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Candidates strive to move from Congress to the governor’s mansion

Three of this cycle's most competitive gubernatorial candidates are hoping that the widespread negative image of Congress does not hurt their chances in November.

(Jeff Morehead/AP)

Two former members and one current member of the House have been nominated by their party to run for governor. All three are vying for open seats. In Washington, Democrats have chosen former congressman Jay Inslee, while Republicans in Montana and Indiana have respectively selected former congressman Rick Hill and Rep. Mike Pence.

At first glance, Pence, a current member, would be the easiest of the three for opponents to tie to Congress. However, Indiana is the least competitive of the three races, so even a robust attempt to tie him to Washington may not be enough for Democrats. The congressman is a substantial favorite to keep the state's top job in the hands of Republicans in November, and his Democratic opponent, former state House speaker John Gregg, has failed to build much momentum. (Though, Gregg has tried to tie Pence to Washington, D.C.)

In Washington state, a more competitive race is underway. Inslee's decision to resign from Congress in March appeared to be a smart one (some Democrats believe he should have done it sooner) because it helped him solve a distance problem. He was largely absent from he campaign trail before he stepped aside, allowing his Republican opponent to seize the lion's share of attention.

In Montana, Republicans are bullish about Hill's chances of making a pickup for the party in a red state. But Democrats, who are equally excited about Attorney General Steve Bullock's odds, have been assailing Hill's congressional record. A recent negative television ad reminds viewers that Hill was a "Washington D.C. congressman." Hill left the House in 2001.

Making the jump from the House to the governor's mansion isn't easy, as the 2010 cycle showed. Just three of the seven members who served in the 111th Congress were elected governor. And between 1990 and 2001, only four of the 29 House members who ran for governor succeeded.

All three of the candidates with congressional résumés in Montana, Washington and Indiana have a chance (in Pence's case, a very good chance) of winning this fall. Just don't expect to hear them talk about D.C. much on the campaign trail, given the public's historically low opinion of Congress.

And now, without further ado, to the Line!

(A reminder that the races below are ordered according to likelihood that they will change parties, with No. 1 being the most likely.)

5) West Virginia (Democratic-controlled): Gov. Earl Ray Tomblin is going out of his way to put daylight between himself and President Obama, who is very unpopular in the state. And that's just what he needs to do this presidential year. Tomblin won't be at next week's Democratic National Convention, nor has he said whether he will vote for the president in November. Businessman Bill Maloney impressed national Republicans with his 2011 effort, but the keep-Obama-at-arm's length strategy that Sen. Joe Manchin (D) used in 2010 and Tomblin used in 2011 has proven to be effective. (Previous ranking: 5)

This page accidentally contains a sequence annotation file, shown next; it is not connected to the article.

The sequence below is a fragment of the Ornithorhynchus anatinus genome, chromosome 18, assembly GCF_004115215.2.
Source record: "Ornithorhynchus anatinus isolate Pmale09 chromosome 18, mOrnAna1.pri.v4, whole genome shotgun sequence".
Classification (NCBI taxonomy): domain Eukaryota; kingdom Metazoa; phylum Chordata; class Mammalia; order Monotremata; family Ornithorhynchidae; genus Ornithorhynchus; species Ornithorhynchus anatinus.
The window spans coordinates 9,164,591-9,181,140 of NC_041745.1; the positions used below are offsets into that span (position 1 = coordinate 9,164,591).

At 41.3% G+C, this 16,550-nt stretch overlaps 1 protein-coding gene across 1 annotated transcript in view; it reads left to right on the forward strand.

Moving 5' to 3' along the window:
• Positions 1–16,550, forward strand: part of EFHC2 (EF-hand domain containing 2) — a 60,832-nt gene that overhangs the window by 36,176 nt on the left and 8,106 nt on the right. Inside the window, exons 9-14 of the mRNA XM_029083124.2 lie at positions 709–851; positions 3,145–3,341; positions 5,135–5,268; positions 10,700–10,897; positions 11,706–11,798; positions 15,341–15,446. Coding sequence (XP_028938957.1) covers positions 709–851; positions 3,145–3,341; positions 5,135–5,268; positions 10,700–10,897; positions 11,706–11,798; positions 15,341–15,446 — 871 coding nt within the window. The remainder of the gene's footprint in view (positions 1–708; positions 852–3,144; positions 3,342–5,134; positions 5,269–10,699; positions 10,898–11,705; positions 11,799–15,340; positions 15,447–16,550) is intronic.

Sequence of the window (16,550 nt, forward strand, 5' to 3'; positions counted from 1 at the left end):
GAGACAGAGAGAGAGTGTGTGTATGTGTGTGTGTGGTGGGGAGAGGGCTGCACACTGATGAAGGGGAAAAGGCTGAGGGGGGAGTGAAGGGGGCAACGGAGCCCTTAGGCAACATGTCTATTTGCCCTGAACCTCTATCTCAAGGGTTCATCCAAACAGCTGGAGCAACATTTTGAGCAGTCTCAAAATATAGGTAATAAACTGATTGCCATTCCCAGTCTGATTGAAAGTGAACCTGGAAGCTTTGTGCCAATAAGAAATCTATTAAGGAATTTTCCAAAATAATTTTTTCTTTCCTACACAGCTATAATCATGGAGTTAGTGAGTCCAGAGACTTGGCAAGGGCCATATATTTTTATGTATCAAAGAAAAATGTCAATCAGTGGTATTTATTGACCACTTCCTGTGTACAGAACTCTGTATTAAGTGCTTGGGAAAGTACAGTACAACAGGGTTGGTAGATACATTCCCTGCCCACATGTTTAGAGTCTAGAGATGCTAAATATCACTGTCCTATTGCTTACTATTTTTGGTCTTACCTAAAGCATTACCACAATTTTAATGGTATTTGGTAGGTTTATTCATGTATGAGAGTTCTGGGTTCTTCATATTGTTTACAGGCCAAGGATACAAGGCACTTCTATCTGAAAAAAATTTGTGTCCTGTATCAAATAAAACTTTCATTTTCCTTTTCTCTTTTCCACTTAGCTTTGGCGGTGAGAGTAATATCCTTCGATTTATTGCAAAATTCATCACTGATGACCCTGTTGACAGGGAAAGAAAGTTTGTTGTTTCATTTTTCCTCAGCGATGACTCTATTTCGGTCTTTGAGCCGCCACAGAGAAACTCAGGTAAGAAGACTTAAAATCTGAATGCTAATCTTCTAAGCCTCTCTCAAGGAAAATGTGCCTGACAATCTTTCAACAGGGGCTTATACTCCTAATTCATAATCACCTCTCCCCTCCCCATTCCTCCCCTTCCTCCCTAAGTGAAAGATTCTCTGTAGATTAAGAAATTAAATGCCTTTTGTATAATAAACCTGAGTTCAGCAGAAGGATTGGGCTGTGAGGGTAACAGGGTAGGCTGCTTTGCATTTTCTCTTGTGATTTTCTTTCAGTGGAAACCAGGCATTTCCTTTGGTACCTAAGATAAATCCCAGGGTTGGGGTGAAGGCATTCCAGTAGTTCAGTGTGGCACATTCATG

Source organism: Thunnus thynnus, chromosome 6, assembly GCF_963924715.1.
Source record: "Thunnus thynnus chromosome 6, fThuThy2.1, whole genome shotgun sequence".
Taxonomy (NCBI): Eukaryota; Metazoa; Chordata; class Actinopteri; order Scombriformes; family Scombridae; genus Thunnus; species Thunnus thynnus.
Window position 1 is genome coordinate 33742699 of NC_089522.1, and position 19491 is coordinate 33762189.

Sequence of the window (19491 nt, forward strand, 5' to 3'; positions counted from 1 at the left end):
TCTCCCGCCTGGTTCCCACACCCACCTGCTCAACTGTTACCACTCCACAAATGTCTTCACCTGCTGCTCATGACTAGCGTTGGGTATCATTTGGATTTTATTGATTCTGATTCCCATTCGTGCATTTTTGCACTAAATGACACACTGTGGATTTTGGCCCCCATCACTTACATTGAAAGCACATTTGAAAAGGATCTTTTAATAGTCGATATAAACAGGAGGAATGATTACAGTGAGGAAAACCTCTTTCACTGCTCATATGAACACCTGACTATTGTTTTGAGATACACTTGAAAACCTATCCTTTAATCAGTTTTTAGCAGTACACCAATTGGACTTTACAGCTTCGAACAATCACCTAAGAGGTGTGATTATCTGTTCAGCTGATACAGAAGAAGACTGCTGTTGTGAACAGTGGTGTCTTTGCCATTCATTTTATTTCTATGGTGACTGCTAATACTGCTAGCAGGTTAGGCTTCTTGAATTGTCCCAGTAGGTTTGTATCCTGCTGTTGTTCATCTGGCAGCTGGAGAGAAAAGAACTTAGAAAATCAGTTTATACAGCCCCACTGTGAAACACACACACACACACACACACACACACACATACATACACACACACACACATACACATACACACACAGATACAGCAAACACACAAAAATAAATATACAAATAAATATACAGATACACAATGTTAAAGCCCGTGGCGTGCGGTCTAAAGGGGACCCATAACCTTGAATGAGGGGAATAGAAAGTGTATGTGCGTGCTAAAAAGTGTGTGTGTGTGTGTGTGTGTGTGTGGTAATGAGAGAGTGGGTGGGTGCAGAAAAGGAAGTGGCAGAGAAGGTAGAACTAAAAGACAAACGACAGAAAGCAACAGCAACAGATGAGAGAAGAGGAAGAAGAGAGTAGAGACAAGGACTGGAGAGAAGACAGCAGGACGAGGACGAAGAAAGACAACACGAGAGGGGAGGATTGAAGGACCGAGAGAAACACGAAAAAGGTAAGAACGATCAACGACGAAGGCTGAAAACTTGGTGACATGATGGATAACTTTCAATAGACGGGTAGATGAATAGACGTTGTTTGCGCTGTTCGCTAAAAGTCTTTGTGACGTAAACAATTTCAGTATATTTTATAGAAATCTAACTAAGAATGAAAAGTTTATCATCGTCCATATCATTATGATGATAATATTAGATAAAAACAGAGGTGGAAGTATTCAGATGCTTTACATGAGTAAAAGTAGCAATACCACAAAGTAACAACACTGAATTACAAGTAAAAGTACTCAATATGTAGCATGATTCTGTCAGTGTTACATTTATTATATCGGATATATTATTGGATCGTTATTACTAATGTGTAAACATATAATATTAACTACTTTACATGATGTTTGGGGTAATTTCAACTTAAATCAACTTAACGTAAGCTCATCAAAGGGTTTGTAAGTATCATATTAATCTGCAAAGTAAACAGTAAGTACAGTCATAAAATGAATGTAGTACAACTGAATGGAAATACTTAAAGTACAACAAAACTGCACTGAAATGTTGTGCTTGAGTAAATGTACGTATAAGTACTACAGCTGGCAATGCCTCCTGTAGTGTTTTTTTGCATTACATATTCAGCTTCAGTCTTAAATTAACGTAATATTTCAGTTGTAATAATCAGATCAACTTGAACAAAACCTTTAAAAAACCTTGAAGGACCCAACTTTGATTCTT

4) Washington (D): Republican Governors Association Chairman Bob McDonnell's comments this week tying Wisconsin Gov. Scott Walker (R) to Attorney Rob McKenna (R) were not helpful, considering Washington's Democratic-tilt. Inslee's 4-point win over McKenna in the blanket primary this month was more good news for Democrats. The blanket primary is not a perfect gauge for November, though it is worth noting that McKenna received 34 percent of the vote in King County. Strategists say a Republican has to crack 40 percent there in a general election to win. This still looks like a close race, but the past few weeks have been better for Inslee than they have been for McKenna. (Previous ranking: 3)

3) Montana (D): Democrats are not the only ones on the airwaves here. The Republican Governors Association recently went up with a TV ad that hits Attorney General Steve Bullock for refusing to join the multi-state lawsuit against the federal health-care law. (The law was upheld this summer by the Supreme Court.) Bullock was able to coast through the Democratic primary while Hill faced a crowded field. But the general election is here, and the well-funded RGA is prepared to give Hill the backup he needs in this open race. (Previous ranking: 4)

2) New Hampshire (D): A recent University of New Hampshire Survey Center poll conducted for WMUR-TV showed Republican Ovide Lamontagne, a former Senate and gubernatorial candidate, running about even with both former state Senate majority leader Maggie Hassan (D) and former state senator Jackie Cilley (D). But a lot of votes will be up for grabs this fall, with a sizable chunk of the electorate currently undecided (and unfamiliar) about the candidates. The primary is Sept. 11, and frontrunners Lamontagne and Hassan (who is backed by Bill Clinton) have outspent their respective opponents. But a recent survey from Democratic automated pollster Public Policy Polling showed Hassan in a tighter primary race than Lamontagne. (Previous ranking: 2)

1) North Carolina (D): This race is still the strongest GOP pickup opportunity for the GOP, in a cycle that is chock-full of them. Former Charlotte mayor Pat McCrory (R) released a new TV ad this week spotlighting the state's unemployment woes (the unemployment rate is just below 10 percent), a message the GOP will underscore repeatedly in the fall. Lt. Gov. Walter Dalton (D) landed a speaking spot at the Democratic National Convention in Charlotte, which should give him a near-term boost. Moving toward November, though, McCrory still has the upper hand. (Previous ranking: 1)

Sean Sullivan has covered national politics for The Washington Post since 2012.

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